Automation: The Car Company Tycoon Game Windows
Automation allows the player to become an armchair CEO – to build their own car company from the ground up. Create and run anything from a boutique supercar manufacturer to a mass-market multinational mogul. With powerful tools like the Engine Designer, the player can create cars and their engines in mind-boggling detail. The grand campaign starts in the year 1946 and runs until 2020, with the main goal being to build a successful, renowned car company from scratch. All types of car manufacturers can be led to success if managed properly; building the right image over the years is key. The player’s tasks are to design engines and cars, to manage factories, production, R&D, as well as advertising campaigns. In game, time advances at the pace the player chooses and pauses automatically for events and occurrences. Automation is comprised of three major game components – the Engine Designer, the Car Designer and the Company Manager. These components are naturally strung together by the game’s goals, made to be user-friendly and intuitive to use. A multitude of tutorial missions, videos, and descriptive texts help car novices become experts. Almost infinite options give the player all the creative freedom to create unique cars with vastly different engines. Play the demo and preorder now at Automationgame.com. Want to know what the game is all about? See below for a “Let’s Play” from Conedodger240.
WELCOME TO AUTOMATION TECHNIQUES
THE BEST SOLUTIONS FOR THE BEST IDEAS. At Automation Techniques, Inc. we take pride in bringing our clients’ ideasto life. Whether that idea is a new industrial process that saves millions of dollars, or a medical testing unit that saves thousands of lives, we thrive onmaking new technology happen. Our goal is to deliver timely, cost EFFECTIVE SOLUTIONS to clients who seek to improve and develop the efficiency, effectiveness, and reliability of their products and their processes. We approach each project with thorough analysis, meticulous design,and finally RIGOROUS TESTING. Simply put, if there is a way to make it, or do it better, Automation Techniques, Inc. will find a way. Most important, we offer all the expertise of a large design firm, with the PERSONAL SERVICE and flexibility of a small firm. Unlike larger firms, we aren’t bogged down by the bureaucracy that so often impedes the design process. Working with a carefully selected NETWORK OF EXPERTS, from industrial designers to scientists, we can quickly hone in on a project and swiftly build outward to a solution. Our company, like the equipment and systems we design, is CAREFULLY CRAFTED for top performance. What does this mean to the companies we serve? Very simply it means they get the EXACT expertise they need, when they need it. So all our time is spent finding solutions-not manpower.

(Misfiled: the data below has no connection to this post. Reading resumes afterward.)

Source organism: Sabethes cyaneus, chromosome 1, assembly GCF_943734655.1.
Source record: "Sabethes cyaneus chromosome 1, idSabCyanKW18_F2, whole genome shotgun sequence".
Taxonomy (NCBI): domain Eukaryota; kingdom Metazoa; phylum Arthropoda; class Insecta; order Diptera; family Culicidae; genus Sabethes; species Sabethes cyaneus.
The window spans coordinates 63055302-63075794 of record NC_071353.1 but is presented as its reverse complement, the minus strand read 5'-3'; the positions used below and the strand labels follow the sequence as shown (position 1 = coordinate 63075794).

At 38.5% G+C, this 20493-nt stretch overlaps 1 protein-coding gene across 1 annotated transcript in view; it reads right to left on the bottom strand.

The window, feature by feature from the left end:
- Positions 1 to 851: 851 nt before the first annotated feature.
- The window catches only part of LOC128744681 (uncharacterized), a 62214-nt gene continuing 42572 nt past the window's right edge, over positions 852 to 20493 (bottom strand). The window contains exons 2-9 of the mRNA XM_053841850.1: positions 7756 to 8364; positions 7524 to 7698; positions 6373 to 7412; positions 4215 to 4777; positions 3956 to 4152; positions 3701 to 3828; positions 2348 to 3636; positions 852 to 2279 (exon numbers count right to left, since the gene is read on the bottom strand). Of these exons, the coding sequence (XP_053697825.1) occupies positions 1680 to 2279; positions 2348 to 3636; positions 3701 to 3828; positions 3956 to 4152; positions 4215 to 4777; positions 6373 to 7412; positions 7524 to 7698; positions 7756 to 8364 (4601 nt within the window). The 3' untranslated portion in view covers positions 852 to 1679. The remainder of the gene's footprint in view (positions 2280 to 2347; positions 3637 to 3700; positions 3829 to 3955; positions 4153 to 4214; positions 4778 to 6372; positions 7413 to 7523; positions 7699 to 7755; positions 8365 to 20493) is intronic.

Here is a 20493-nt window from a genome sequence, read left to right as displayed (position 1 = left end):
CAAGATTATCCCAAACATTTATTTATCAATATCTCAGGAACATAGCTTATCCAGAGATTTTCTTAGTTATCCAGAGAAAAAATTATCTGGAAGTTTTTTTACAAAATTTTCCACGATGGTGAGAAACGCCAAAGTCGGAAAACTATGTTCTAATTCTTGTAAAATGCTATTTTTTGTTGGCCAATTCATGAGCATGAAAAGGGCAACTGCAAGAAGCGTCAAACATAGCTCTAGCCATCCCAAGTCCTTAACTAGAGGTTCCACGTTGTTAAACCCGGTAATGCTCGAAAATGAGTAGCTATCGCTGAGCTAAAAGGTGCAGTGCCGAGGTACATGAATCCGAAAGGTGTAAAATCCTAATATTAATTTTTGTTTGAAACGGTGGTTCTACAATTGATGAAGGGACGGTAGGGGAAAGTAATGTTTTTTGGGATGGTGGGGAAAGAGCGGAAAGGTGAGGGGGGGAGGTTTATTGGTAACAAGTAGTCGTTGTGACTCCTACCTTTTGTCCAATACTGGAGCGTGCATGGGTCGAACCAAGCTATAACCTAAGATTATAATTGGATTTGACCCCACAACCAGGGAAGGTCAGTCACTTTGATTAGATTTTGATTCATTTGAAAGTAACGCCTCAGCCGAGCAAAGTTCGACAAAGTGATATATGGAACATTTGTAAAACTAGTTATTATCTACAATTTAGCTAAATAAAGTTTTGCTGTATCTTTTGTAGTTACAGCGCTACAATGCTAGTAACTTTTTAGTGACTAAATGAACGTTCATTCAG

Chapter 6: Automation and Human Work
The word automation, which comes from Greek, is a combination of auto, self , and matos, willing , and means something that acts by itself or of itself. This is almost identical to the modern usage where automatic means something that is self-regulating or something that acts or operates in a manner determined by external influences or conditions but which is essentially independent of external control, such as an automatic light switch. Automation is defined as the technology concerned with the application of complex mechanical, electronic and computer based systems in the operation and control of production. Automation as used in the ATA Human Factors Task Force report in 1989 refers to a system or method in which many of the processes of production are automatically performed or controlled by self-operating machines, electronic devices, etc. We define automation as the execution by a machine agent of a function that was previously carried out by a human. Automation is often spoken of as if it was just a technology and therefore mainly an engineering concern. Automation is also an approach to work and therefore represents a socio-technical intervention that needs careful consideration. In order to understand how automation relates to human work, it is useful to consider two simple examples, both taken from the history of technology rather than the present day.